Tom Cruise and a Dublin bishop
CONNECTIONS:THERE IS NO need to introduce Tom Cruise. American film actor. Good looking, good actor. Although, as we heightist begrudgers always have to add, a trifle small. Bishop Nicholas Donnelly, though, needs a little more input. In fact, bishops generally these days need quite a lot of input. Their image is not great.
Perceived as grumpy and pedantic, and muttering away ominously in the background of our daily concerns, they emerge into the limelight only when fighting yet another rearguard action over failures of the past.
Not so in bishop Nicholas Donnelly’s time. He was on top of his game.
Born in 1837, parish priest of Rathgar from 1882-1894, and of Bray from 1894-1904, he was auxiliary Roman Catholic bishop of Dublin from 1883. A member of every learned society with the word “royal” in its title, he was, obscure reference books now tell us, “a noted linguist, preacher, historian and musician . . . his translation of Hubert’s Magister Choralis was highly regarded”.
Donnelly died in 1920 and is now remembered, if at all, for his Short History of Some Dublin Parishes. Well thumbed by the compilers of parish newsletters and editors of freesheet newspapers and the like, this is a standard local history reference book.
Though a few of us do prefer his Hubert’s Magister Choralis.
Donnelly did not merely have other strings to his bow – his life was an entire orchestra of activity. Among his goings on, he more or less ran the famous Boland’s Bakeries, being the executor of its deceased owner, Patrick Boland. And that brings up a vital connection in this tale.
Being executor, he had come into control not only of the bakeries but also of the Boland children. He was their guardian, and maintained them in his household. He actually brought them up as his own children, assisted in this by one Adda Dillon, a cousin. It was, to all effects, a family. Unusual, yes, even for the zany Victorian times, but it turned out to be a very successful arrangement.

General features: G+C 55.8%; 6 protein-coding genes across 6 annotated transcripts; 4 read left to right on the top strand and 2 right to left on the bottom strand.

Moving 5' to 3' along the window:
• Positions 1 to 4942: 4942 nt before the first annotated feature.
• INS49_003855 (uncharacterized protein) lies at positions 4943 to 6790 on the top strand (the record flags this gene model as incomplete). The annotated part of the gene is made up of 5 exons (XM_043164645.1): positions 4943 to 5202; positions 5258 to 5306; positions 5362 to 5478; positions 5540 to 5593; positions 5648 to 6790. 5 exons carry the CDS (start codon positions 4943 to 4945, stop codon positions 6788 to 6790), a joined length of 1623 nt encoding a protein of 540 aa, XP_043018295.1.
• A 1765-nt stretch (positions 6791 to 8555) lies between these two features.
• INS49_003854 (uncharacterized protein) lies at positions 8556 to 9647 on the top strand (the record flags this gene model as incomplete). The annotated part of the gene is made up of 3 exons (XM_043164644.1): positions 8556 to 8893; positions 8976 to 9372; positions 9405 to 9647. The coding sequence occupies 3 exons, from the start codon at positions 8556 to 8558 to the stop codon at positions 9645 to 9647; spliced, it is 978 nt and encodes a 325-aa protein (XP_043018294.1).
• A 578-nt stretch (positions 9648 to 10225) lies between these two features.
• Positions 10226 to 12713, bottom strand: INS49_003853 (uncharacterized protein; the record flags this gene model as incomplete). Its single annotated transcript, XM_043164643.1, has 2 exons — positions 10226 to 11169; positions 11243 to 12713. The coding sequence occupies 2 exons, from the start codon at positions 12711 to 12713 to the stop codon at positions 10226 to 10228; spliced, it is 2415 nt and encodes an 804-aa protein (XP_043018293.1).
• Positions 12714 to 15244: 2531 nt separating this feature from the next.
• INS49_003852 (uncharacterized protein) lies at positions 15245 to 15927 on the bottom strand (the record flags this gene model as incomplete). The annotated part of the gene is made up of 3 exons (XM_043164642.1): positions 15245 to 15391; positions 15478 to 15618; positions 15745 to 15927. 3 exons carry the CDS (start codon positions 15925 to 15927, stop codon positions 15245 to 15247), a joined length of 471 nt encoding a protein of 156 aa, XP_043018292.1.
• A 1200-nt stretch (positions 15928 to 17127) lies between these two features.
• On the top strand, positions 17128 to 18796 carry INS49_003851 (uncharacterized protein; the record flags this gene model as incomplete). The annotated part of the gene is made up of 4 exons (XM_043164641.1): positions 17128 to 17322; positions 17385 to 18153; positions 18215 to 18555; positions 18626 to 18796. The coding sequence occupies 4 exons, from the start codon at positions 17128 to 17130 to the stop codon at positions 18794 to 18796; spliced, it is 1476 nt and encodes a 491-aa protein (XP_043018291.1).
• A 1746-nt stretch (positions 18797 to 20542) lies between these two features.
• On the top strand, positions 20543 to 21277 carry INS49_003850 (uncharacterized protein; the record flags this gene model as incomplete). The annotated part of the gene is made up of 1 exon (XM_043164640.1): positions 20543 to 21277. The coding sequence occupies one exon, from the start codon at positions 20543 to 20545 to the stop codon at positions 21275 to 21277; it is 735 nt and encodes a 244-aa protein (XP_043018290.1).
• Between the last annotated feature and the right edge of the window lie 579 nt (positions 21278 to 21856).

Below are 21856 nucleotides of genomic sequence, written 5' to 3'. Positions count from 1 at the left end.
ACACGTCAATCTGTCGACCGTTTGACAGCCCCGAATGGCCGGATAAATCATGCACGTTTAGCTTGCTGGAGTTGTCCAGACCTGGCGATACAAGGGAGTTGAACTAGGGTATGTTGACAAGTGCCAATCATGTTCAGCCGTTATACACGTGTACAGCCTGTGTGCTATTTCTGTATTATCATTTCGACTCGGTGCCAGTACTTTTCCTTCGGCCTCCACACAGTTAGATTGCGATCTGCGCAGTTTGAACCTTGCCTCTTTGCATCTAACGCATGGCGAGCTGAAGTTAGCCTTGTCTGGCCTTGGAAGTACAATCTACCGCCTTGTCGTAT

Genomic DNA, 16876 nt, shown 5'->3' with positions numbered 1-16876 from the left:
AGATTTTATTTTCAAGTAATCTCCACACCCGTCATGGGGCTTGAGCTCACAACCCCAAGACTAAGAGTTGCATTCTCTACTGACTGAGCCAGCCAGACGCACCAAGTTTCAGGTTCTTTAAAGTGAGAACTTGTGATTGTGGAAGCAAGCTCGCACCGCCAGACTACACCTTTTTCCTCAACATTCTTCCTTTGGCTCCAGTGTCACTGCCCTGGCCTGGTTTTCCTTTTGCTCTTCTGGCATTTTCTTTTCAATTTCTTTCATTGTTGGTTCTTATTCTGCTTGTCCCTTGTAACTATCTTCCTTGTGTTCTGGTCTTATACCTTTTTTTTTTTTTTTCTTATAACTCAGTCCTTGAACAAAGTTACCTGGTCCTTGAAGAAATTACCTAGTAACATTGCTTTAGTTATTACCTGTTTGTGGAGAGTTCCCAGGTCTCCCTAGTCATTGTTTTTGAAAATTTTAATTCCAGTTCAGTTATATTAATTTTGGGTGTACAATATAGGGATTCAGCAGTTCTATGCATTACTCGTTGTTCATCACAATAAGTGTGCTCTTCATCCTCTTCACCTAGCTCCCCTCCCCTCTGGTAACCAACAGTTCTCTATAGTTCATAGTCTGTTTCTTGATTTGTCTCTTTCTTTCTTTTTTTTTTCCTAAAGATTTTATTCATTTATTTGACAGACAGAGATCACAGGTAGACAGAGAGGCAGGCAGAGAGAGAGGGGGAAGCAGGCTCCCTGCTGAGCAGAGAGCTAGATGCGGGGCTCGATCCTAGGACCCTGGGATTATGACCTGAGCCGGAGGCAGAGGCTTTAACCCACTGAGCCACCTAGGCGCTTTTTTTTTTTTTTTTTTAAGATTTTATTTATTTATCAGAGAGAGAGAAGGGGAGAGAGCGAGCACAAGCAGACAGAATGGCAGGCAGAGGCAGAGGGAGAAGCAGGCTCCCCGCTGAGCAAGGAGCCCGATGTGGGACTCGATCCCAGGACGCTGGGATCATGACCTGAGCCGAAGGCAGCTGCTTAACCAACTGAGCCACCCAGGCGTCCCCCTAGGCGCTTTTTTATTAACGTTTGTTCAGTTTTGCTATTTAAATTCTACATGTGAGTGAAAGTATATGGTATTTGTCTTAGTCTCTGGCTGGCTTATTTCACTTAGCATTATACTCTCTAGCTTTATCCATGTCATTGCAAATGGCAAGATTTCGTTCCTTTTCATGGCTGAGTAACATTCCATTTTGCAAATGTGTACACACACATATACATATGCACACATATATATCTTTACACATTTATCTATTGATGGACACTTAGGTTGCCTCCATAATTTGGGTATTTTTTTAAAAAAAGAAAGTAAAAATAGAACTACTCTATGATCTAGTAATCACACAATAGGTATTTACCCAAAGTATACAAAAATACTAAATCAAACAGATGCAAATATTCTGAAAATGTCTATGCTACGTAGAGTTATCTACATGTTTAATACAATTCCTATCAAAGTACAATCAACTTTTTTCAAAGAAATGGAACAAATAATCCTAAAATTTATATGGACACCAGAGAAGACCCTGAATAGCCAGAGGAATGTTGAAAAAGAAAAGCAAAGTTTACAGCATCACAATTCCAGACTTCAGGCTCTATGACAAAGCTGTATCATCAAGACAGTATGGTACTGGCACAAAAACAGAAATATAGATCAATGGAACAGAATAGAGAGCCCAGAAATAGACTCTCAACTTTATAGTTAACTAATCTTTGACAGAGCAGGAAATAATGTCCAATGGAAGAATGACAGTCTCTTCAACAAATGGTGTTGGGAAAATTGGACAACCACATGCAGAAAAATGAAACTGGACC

So, in 1888 – Tuesday, August 28th to be exact – there was a dinner party in number 63 Eccles Street, in Dublin. Dr Donnelly was invited, and he brought along a young visiting German lad, a contact of his adopted sons, the Boland boys.
One of these adopted sons he had educated at England’s Oratory School (run by his mate cardinal Newman), and later in Germany. That adopted son was John Pius Boland, in 1896 to become “Ireland’s first Olympic gold medallist”.
But that connection belongs to another day.
Back to the Eccles Street dinner party.
Also present was a young Dublin woman, Mary Hayden, invited no doubt because she herself had studied in Germany, and spoke the language. She recalls the event in her diaries (edited by yours truly).
The German lad was in fact a Prussian aristocrat. And, according to Hayden, “proved to be a very handsome young fellow, and was easy to get on with; he knew only a word or two of English so was left nearly wholly on my hands; my genders and cases were fearful, but I managed to talk at any rate”. She also mentioned that they “talked of ghosts”.
And well they might.
Because the ghosts of terrible times were hovering in their future.
The youthful guest was Count Friedrich von der Schulenburg. He was to become a professional soldier and diplomat in the German service. In the first World War he was chief of staff to the German crown prince. Then in the following years he became a nationalist member of the Reichstag under the Nazis.
Hitler went to his funeral in 1938.
That courtesy was not at all reciprocated by the family. Because the youthful guest at that long-before Eccles Street dinner party had become the father of Fritz-Dietlof von der Schulenberg. Born in 1902, Fritz had himself become a Nazi party member and vice-president of the Berlin police. Then, considered a bit politically dubious, he was expelled from the party in 1940.
The Gestapo were dead right. He was dubious, proving it by becoming the pivotal figure in the coup plot against Hitler.
It was this von Schulenberg who recruited Claus von Stauffenberg to participate in the assassination plot. And we all know what happened then. American film-maker Bryan Singer recruited Tom Cruise to play Stauffenberg in his film Valkyrie, which is now, despite disgruntled reviews, to be seen at our local friendly multiplex. I haven’t seen it, yet. But when I do, I’ll see the connection between that diminutive actor and this long- dead Dublin bishop.